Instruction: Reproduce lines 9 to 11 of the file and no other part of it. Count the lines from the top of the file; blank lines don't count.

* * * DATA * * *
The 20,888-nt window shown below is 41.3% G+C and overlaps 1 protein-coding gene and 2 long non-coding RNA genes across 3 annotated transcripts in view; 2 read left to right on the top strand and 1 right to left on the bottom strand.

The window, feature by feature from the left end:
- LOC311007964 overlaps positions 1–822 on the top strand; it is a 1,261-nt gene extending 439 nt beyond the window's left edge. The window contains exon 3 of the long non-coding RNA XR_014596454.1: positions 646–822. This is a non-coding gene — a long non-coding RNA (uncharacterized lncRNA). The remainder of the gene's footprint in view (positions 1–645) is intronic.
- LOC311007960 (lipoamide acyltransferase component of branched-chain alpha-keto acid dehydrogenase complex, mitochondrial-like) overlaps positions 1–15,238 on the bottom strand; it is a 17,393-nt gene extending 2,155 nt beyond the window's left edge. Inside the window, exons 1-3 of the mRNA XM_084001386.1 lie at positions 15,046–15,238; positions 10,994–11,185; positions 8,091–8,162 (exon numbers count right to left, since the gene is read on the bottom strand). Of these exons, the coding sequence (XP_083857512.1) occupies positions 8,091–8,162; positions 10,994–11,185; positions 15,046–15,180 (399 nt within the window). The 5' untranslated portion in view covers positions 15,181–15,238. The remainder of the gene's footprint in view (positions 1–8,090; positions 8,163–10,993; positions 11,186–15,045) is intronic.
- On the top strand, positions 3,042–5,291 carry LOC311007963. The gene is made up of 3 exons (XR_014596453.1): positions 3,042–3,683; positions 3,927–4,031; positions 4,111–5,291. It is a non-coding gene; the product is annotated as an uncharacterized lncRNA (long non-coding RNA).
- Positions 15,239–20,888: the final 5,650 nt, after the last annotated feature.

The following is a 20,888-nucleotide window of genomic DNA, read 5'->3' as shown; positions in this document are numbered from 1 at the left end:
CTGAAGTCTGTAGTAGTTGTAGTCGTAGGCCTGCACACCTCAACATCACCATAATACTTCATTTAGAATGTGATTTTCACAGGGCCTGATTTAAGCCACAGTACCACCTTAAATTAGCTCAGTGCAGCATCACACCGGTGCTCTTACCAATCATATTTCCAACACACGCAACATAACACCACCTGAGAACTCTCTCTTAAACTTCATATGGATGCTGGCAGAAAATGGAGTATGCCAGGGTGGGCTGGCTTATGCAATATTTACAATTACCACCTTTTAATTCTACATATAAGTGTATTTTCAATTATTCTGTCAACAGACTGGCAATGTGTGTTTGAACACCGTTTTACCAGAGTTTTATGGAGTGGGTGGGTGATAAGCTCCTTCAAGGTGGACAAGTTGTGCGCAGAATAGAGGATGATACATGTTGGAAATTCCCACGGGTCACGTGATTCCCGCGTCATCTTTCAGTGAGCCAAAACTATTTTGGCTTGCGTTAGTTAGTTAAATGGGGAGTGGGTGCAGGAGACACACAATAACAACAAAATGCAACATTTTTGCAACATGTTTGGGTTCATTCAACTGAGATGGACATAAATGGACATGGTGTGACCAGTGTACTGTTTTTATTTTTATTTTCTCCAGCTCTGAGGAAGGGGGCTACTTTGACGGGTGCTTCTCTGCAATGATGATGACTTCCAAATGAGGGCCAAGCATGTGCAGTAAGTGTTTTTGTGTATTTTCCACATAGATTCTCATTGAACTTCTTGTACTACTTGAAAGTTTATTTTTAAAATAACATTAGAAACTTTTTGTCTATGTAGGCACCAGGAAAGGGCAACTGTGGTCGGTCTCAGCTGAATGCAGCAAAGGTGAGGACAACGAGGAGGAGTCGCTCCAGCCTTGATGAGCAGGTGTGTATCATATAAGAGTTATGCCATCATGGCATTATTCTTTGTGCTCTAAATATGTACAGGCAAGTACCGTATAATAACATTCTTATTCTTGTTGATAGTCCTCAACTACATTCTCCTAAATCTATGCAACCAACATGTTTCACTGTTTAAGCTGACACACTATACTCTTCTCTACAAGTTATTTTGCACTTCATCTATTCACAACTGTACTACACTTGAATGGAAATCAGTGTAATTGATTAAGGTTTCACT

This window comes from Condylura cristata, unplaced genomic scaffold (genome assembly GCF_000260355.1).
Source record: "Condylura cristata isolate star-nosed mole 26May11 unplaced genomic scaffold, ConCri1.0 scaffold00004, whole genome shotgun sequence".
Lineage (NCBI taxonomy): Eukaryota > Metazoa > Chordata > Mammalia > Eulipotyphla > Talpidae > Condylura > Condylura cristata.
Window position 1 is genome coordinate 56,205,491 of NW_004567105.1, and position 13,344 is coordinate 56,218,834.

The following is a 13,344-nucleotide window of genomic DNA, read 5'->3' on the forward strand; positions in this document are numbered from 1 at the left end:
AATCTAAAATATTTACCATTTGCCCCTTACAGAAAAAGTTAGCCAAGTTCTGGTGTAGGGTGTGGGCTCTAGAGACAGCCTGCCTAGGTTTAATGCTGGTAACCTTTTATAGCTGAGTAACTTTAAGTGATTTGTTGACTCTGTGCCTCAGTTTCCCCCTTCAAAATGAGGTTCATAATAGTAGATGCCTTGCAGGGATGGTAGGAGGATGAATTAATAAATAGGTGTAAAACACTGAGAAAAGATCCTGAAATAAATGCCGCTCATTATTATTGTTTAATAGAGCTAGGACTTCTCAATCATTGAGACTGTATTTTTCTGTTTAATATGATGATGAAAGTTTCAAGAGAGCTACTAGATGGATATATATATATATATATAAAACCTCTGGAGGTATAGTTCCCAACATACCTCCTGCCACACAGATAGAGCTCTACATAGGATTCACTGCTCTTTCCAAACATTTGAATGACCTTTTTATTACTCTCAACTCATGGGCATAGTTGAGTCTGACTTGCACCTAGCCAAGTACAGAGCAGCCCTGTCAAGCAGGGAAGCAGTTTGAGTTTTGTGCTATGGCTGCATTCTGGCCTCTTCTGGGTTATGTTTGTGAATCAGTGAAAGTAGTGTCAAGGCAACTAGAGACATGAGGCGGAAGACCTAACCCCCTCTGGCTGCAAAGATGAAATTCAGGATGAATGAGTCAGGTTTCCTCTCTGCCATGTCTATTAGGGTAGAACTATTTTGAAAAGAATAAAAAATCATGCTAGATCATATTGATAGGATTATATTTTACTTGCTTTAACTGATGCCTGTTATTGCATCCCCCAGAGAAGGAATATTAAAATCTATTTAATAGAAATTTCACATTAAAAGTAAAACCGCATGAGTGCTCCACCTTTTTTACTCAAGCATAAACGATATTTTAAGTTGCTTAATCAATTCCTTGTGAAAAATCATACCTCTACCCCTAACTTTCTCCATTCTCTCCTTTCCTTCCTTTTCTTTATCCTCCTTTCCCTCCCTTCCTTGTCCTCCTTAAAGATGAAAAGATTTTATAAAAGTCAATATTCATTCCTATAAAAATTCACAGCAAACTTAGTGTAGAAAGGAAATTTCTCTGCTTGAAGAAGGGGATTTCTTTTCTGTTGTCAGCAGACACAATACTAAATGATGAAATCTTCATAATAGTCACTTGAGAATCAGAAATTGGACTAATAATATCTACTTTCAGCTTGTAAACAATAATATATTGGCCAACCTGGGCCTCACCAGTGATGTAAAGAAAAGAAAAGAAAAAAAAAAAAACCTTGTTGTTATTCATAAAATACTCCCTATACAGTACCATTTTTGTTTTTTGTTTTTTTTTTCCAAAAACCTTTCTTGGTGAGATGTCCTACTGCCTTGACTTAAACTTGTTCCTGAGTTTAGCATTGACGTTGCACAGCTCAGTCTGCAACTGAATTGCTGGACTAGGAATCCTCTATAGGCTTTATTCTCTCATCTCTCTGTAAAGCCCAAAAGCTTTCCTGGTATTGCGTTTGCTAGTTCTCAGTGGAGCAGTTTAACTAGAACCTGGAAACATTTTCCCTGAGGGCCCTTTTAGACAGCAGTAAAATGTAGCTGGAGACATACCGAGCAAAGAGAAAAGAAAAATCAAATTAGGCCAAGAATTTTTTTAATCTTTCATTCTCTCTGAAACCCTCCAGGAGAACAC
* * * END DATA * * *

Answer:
This window comes from Condylura cristata, unplaced genomic scaffold (genome assembly GCF_000260355.1).
Source record: "Condylura cristata isolate star-nosed mole 26May11 unplaced genomic scaffold, ConCri1.0 scaffold00004, whole genome shotgun sequence".
Lineage (NCBI taxonomy): Eukaryota > Metazoa > Chordata > Mammalia > Eulipotyphla > Talpidae > Condylura > Condylura cristata.